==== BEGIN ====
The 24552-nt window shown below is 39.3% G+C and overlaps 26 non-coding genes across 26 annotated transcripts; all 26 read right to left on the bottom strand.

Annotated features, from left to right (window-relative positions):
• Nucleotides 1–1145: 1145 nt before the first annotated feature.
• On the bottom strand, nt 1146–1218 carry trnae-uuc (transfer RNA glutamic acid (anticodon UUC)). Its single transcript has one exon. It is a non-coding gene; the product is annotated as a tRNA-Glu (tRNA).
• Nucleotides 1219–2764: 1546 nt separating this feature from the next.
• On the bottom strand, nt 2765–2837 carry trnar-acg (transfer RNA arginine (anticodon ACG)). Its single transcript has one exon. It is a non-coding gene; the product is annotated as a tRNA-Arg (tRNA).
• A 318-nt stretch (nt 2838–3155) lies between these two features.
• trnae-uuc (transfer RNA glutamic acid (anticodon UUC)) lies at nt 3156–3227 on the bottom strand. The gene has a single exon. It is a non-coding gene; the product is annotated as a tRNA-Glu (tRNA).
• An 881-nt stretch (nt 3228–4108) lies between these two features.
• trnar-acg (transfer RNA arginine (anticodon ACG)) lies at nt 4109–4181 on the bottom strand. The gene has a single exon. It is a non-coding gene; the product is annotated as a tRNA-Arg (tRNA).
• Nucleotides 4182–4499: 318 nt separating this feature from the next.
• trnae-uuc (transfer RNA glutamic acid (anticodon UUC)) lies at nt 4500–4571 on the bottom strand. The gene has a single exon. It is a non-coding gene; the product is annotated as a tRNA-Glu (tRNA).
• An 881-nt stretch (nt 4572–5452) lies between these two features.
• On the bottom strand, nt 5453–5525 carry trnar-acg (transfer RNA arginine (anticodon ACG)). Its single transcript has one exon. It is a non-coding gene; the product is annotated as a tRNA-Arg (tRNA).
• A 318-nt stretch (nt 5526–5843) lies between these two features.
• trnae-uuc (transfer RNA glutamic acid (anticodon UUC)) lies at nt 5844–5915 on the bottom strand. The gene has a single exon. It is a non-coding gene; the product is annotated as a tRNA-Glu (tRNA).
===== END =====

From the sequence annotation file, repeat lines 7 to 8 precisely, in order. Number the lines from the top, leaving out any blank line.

• A 318-nt stretch (nt 2838–3155) lies between these two features.
• trnae-uuc (transfer RNA glutamic acid (anticodon UUC)) lies at nt 3156–3227 on the bottom strand. The gene has a single exon. It is a non-coding gene; the product is annotated as a tRNA-Glu (tRNA).